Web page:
Area law enforcement salutes fallen brother

February 15, 2019

Numerous law enforcement agencies in Jefferson and Dodge counties sent officers to Milwaukee Wednesday to honor their fallen brother, Milwaukee Police Department Officer Matthew Rittner.

Rittner, 35, and a 17-year member of the department, was shot to death while executing a search warrant near 12th and Manitoba streets on the city’s south side Feb. 6. Rittner leaves behind a wife and young son.

To recognize Rittner for his service as a police officer, a massive outpouring of sympathy was shown Wednesday in Milwaukee in the form of ceremonies, and a funeral and procession by law enforcement officers from around the state and nation. Members of the public lined the procession’s route and took part in other aspects of the day.

Although the Watertown Police Department and some other area departments were unable to send officers to the ceremonies, Watertown Chief Robert Kaminski said his department offered its condolences to the Milwaukee Police Department and the family of Rittner.

“Milwaukee police Chief Alfonso Morales and I graduated from Milwaukee Tech High School together in 1988,” Kaminski said Wednesday afternoon, almost to the hour Rittner was being laid to rest in Milwaukee. “Certainly the Watertown Police Department extends its sympathies to the Milwaukee Police Department and the family of Officer Rittner.”

With his many years in law enforcement, Kaminski said he has attended many similar ceremonies for his fallen brethren.

“They are very somber (ceremonies),” he said of a police officer funeral. “You go to pay your respects to that officer and his family for the sacrifice of the officer and his family. It’s a moving experience to see a law enforcement funeral.”

The Jefferson County Sheriff’s Office was well-equipped to take part in the funeral of Rittner. According to Capt. Paul Wallace, seven deputies were sent to Milwaukee as part of the sheriff’s office’s honor guard. Wallace described himself as “overseer and facilitator” of the honor guard, an organization recognized for its quality statewide.

“All seven who are attending (Rittner’s services), are members of the honor guard,” Wallace told the Daily Times Wednesday morning before his group departed. He added its members would be attired in their most formal dress and would directly assist the Milwaukee Police Department as part of the honor guard that would stand at the church ceremonies. “Then our honor guard leaves the church and goes ahead of the procession to the final place where more ceremonies will be, at the funeral home, and they will serve as the honor guard there.”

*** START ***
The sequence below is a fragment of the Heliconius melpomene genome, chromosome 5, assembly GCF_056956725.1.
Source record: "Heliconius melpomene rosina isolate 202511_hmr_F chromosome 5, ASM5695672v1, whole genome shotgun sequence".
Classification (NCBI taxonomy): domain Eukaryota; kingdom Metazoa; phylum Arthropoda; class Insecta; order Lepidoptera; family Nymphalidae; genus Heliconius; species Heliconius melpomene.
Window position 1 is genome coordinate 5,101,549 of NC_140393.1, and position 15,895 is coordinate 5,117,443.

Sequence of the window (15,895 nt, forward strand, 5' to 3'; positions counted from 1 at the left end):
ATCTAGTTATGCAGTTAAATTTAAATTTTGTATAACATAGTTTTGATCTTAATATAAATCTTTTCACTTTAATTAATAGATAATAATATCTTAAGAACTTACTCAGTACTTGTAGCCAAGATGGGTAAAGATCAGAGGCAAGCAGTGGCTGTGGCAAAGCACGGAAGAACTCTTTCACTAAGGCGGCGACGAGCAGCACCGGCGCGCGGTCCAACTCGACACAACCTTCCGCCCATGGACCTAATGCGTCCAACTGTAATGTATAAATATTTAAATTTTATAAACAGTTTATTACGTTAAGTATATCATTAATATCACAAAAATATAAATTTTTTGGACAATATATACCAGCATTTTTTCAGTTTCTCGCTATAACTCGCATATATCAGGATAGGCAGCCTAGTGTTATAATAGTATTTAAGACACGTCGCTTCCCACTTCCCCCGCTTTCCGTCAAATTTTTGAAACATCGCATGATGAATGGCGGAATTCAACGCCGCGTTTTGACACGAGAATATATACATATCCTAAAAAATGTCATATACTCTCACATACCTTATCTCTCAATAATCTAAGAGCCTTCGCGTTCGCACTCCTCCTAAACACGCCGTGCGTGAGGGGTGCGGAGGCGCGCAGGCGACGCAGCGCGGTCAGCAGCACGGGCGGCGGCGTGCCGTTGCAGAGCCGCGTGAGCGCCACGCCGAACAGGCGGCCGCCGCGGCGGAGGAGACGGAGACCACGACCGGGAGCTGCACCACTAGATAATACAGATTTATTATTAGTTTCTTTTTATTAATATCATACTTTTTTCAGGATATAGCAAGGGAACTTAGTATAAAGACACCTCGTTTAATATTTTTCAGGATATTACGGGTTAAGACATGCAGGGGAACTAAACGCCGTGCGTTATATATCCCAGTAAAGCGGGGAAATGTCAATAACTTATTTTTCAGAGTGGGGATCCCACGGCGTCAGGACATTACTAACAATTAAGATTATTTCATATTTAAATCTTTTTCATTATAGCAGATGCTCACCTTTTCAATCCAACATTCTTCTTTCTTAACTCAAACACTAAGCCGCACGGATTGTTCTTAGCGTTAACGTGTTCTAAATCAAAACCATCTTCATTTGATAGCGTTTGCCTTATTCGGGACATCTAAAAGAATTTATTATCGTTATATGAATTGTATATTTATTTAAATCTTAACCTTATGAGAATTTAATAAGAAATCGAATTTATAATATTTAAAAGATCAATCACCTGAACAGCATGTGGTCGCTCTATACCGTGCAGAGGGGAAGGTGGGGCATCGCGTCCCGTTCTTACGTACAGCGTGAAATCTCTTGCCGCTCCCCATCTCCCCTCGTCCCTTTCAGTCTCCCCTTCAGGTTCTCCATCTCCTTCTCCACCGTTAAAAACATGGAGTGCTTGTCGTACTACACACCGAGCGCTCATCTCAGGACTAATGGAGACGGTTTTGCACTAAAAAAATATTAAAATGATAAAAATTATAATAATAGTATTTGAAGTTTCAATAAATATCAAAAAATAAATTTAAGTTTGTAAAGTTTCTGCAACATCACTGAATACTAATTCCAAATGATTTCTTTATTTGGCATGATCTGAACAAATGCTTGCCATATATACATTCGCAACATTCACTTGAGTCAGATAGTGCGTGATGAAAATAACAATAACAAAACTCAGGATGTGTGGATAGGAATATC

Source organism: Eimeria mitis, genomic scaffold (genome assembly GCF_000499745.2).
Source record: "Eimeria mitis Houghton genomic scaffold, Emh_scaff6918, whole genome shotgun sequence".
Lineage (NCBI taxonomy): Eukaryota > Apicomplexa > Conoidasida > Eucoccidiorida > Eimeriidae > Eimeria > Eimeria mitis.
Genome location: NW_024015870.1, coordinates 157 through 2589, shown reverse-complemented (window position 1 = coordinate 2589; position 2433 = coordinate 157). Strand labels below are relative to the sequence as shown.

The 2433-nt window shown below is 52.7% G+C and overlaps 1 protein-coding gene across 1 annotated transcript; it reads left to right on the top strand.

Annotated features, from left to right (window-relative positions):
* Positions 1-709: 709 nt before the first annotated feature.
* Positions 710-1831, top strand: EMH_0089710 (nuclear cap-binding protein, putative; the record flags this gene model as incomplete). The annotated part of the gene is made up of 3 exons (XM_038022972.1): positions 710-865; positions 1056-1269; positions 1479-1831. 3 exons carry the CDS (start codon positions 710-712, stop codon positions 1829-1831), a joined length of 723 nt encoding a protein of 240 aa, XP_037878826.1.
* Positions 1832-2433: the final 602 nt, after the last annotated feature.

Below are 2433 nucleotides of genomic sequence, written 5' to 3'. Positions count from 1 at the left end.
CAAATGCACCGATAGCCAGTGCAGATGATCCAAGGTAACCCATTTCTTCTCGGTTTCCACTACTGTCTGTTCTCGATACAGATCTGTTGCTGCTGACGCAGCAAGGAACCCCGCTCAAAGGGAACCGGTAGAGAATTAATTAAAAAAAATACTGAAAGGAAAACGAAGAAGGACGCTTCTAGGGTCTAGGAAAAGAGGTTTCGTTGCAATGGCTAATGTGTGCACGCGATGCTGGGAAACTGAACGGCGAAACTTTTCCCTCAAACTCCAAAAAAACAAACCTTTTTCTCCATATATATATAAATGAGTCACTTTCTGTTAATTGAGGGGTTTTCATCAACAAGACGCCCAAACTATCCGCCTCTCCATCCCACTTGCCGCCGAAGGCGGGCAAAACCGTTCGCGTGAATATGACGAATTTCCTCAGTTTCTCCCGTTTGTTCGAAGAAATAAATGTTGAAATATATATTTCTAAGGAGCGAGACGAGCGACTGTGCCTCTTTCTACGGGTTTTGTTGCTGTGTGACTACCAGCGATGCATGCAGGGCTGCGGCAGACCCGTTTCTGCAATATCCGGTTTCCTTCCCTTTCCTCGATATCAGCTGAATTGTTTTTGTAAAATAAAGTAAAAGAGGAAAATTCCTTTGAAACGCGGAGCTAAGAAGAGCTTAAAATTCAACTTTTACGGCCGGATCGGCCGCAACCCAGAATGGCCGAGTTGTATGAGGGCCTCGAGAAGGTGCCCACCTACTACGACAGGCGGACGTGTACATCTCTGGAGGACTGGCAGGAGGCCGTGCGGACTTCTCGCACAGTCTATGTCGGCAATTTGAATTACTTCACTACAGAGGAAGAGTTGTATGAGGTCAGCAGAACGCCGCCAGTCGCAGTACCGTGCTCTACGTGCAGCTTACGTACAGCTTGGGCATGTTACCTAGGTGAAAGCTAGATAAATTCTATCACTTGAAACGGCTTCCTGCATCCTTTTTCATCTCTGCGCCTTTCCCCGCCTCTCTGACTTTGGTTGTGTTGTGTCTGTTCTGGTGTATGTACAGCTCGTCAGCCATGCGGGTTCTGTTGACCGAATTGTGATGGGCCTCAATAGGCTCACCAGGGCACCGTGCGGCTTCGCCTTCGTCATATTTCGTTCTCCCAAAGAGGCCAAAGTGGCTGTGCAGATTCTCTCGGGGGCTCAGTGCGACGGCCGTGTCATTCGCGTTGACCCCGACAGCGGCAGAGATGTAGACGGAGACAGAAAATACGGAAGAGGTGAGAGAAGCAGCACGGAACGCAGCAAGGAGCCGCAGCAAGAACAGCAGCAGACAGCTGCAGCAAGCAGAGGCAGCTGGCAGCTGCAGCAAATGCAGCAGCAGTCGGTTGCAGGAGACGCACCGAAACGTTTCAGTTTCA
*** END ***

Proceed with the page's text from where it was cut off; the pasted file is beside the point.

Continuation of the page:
Wallace explained the Jefferson County honor guard is a member organization in the Wisconsin Honor Guard Association. One of Jefferson County’s honor guard members is, in fact, on the state’s honor guard board.

“The state got hold of us and our man is the officer in charge of the casket watch today,” Wallace said. “He will be one of two officers standing on each side of the casket. We work real closely with other agencies, especially when it’s close to home like this.”

The Jefferson County honor guard travels statewide and into northern Illinois when necessary for police funerals.

“It’s a show of respect for one of our fallen comrades,” Wallace said. “I have sent honor guard members up to northern Wisconsin for these things. It’s a brotherhood. It’s what we do.”

Much like Jefferson County, Dodge County Sheriff Dale Schmidt said his department’s honor guard, along with an additional officer, were traveling to the city to honor their fallen brother.

“The honor guard is developed to honor those who have fallen and for special events. That is its purpose,” Schmidt said. “We are all a brotherhood and when one falls, we are all in pain. We wear mourning bands -- there is one on my badge right now. Just because we have different patches on our uniforms doesn’t mean we aren’t all out there doing the same thing. We all look out for each other, because we are doing the same things.”